One-Minute Book Reviews

February 25, 2010

2010 Delete Key Awards Finalist #9 — ‘Going Rogue’ by Sarah Palin

Filed under: Delete Key Awards,News — 1minutebookreviewswordpresscom @ 11:24 am
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From Sarah Palin’s Going Rogue: An American Life (Harper):

“But when the boom went bust, the golden goose still ruled the roost.”
Unless the goose was counting its chickens before they hatched instead of the clichés in this one.

Read the full review of Going Rogue.

You can also read about the Delete Key Awards at @janiceharayda on Twitter. The 10 finalists are being announced in random order, beginning with number 10. This is finalist #9 The winner and runners-up will be named on March 15.

© 2010 Janice Harayda. All rights reserved.

December 28, 2009

Spin, Baby, Spin – Sarah Palin’s ‘Going Rogue’ Sets the Record Askew

Filed under: Memoirs — 1minutebookreviewswordpresscom @ 12:40 am
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“There’s plenty of room for all Alaska’s animals – right next to the mashed potatoes.” — Sarah Palin in Going Rogue

Going Rogue: An American Life By Sarah Palin. Harper, 413 pp., $28.99.

By Janice Harayda

How desperate was John McCain to rein in Sarah Palin during his failed bid for the U.S. presidency? On the evidence of Going Rogue, desperate enough that a campaign strategist wanted to fly in a nutritionist who would force Palin to go off the Atkins diet and eat only “meals balanced in carbohydrates and nitrates” to see if it would help her stick to the script.

Like much else in this memoir, this anecdote — if true — shows how bizarre American political campaigns have become. But Palin gives such a loopy and self-serving account of the incident that her words are hard to credit fully. She says she wasn’t on the Atkins diet and had no idea why the strategist wanted to hire a nutritionist: “The Atkins bars – that must be it. They were everywhere, in every hotel room and on every snack table along the train. They were great when I didn’t have time to slow down and eat, but I didn’t know why they were all over the place.”

Maybe Palin didn’t know why the bars were everywhere. But something was apparently behind the incident that she can’t or won’t admit. And Going Rogue has so many such one-sided or off-kilter stories – some involving far more serious issues — that a better title for  the book might have been: Spin, Baby, Spin.

With help from the writer Lynn Vincent, Palin gives a colorful account of a childhood that involved eating caribou lasagna and using wooden sidewalks in a frontier community that got television shows on a one-week delay. And she suggests why her state remains unique: “You know you’re an Alaskan when at least twice a year your kitchen doubles as a meat-processing plant.”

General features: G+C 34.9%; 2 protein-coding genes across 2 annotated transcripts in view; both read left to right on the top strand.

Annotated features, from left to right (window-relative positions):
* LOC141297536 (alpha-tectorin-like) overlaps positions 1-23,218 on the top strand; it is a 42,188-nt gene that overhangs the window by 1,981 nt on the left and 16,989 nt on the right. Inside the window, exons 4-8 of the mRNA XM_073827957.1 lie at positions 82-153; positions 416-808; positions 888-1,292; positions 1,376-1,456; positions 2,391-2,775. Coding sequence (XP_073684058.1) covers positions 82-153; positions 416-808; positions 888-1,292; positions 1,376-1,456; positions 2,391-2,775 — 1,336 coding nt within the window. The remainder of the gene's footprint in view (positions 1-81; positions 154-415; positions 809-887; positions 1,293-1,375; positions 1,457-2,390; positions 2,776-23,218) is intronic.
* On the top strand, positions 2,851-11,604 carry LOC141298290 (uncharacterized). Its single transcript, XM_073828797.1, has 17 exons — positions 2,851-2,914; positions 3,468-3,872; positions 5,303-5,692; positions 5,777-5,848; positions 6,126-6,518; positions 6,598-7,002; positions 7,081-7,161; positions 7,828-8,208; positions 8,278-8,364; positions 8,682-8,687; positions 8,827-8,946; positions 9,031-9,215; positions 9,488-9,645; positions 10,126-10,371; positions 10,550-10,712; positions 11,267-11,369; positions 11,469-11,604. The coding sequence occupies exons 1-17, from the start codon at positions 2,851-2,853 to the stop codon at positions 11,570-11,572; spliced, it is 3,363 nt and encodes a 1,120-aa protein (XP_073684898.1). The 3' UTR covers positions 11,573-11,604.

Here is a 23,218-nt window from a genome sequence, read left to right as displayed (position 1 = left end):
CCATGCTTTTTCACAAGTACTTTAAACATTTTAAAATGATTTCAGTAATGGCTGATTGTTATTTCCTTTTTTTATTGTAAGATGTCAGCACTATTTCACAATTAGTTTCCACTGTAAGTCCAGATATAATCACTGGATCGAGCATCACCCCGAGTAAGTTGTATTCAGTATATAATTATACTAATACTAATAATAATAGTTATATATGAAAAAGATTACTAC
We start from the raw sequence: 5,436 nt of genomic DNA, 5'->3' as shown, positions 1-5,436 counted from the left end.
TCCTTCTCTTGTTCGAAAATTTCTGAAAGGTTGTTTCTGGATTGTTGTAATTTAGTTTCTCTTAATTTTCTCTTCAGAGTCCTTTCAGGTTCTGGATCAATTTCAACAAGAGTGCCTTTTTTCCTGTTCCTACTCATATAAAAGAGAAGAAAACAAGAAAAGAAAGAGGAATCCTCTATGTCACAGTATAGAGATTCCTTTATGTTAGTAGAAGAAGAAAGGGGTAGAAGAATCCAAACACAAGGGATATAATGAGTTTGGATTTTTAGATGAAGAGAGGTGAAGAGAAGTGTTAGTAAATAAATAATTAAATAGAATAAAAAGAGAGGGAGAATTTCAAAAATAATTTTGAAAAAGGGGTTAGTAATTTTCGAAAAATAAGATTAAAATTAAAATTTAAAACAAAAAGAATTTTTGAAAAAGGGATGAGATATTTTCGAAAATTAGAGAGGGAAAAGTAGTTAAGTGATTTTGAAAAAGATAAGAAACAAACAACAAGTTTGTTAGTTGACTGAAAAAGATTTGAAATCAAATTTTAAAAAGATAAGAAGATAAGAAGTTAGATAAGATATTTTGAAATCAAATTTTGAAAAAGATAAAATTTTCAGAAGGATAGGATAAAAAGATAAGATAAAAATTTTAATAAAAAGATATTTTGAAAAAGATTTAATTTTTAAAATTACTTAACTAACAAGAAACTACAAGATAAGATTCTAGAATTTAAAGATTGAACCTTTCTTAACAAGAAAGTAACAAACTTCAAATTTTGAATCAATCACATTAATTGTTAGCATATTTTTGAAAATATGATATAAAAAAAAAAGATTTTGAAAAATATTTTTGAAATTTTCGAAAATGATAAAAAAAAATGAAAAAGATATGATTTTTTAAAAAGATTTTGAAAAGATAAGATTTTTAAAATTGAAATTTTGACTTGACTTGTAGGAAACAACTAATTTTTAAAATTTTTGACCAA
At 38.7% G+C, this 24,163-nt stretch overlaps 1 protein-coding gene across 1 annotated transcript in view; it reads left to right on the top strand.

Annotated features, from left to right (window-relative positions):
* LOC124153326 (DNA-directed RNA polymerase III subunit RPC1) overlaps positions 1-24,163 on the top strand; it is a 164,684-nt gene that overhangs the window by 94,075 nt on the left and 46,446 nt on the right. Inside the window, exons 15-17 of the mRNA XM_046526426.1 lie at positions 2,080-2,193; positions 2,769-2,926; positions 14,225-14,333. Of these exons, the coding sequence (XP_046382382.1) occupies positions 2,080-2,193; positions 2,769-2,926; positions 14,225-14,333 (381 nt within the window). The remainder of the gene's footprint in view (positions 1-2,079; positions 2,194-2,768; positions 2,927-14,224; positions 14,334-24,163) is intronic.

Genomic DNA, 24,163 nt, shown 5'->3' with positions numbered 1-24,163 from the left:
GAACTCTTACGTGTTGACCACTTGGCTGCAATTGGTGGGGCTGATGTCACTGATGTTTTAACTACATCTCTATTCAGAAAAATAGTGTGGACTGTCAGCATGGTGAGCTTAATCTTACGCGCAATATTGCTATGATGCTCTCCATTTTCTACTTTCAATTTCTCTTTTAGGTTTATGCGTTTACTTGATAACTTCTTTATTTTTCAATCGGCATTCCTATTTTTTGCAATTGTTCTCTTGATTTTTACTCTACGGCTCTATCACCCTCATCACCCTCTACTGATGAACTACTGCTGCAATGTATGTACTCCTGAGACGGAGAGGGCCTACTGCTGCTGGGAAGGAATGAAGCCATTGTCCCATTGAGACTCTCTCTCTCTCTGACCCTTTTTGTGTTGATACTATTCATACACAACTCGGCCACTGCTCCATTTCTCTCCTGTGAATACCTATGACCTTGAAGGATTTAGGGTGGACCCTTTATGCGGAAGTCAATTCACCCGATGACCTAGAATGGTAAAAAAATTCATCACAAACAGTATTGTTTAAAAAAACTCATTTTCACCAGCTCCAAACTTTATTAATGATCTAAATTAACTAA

But Palin also engages in the same kind of backstabbing she says she faced during the campaign. And she saves some of her most cynical and sarcastic comments for McCain staff members, who she believes failed to appreciate what she could contribute even as they raised her from obscurity to a fame that enabled her to receive a reported $5 million advance for this book. Nancy Pelosi writes in her memoir Know Your Power that she got valuable advice from the former Congresswoman Lindy Boggs of Louisiana, who told her: “Never fight a fight as if it’s your last one.” If Pelosi and Boggs are right, Going Rogue bodes poorly for any national political ambitions held by its author: In this book Palin fights as though it were her last fight.

Best line: No. 1: I always remind people from outside our state that there’s plenty of room for all Alaska’s animals – right next to the mashed potatoes.” [cq “all animals.”] “In Alaska, we joke that we have two seasons: construction and winter.”

Worst line: No. 1: “But when the boom went bust, the golden goose still ruled the roost.” No. 2: On how she won the Miss Wasilla pageant, which included a swimsuit competition: “Then I shocked my friends and family, put on a sequined Warrior-red gown, danced the opening numbers, gave the interview, and uncomfortably let my butt be compared to cheerleaders’ butts.” No. 3: “I breathed in the autumn bouquet that combined everything small-town America with rugged splashes of the Last Frontier.” No. 4: On her lack of freedom as the vice-presidential nominee: “But now I felt like a bit of a captive, pulled away from my loved ones in favor of a ‘higher priority,’ as though in the final analysis there is any such thing.”

Editor: Adam Bellow

Published: November 2009

You can also follow Jan Harayda on Twitter at www.twitter.com/janiceharayda.

© 2009 Janice Harayda. All rights reserved.

December 26, 2009

When Friends Gave Sarah Palin a Baby Shower at a Shooting Range – Quote of the Day From ‘Going Rogue’